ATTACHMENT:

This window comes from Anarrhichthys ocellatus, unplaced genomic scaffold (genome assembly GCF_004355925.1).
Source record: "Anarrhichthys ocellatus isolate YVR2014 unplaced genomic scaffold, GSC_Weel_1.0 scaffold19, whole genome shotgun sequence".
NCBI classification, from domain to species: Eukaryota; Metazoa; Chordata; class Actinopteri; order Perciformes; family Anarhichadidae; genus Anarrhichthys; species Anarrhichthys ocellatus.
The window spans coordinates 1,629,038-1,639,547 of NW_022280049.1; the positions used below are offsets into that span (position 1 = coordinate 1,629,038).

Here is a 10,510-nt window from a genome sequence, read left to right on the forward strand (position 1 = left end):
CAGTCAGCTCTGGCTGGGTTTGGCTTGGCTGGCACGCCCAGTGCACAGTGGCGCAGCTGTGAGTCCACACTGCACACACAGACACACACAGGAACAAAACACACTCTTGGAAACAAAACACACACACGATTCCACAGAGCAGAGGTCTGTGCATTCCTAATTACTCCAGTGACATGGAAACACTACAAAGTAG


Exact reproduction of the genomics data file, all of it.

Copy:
This window comes from Anarrhichthys ocellatus, unplaced genomic scaffold (genome assembly GCF_004355925.1).
Source record: "Anarrhichthys ocellatus isolate YVR2014 unplaced genomic scaffold, GSC_Weel_1.0 scaffold19, whole genome shotgun sequence".
NCBI classification, from domain to species: Eukaryota; Metazoa; Chordata; class Actinopteri; order Perciformes; family Anarhichadidae; genus Anarrhichthys; species Anarrhichthys ocellatus.
The window spans coordinates 1,629,038-1,639,547 of NW_022280049.1; the positions used below are offsets into that span (position 1 = coordinate 1,629,038).

Here is a 10,510-nt window from a genome sequence, read left to right on the forward strand (position 1 = left end):
CAGTCAGCTCTGGCTGGGTTTGGCTTGGCTGGCACGCCCAGTGCACAGTGGCGCAGCTGTGAGTCCACACTGCACACACAGACACACACAGGAACAAAACACACTCTTGGAAACAAAACACACACACGATTCCACAGAGCAGAGGTCTGTGCATTCCTAATTACTCCAGTGACATGGAAACACTACAAAGTAG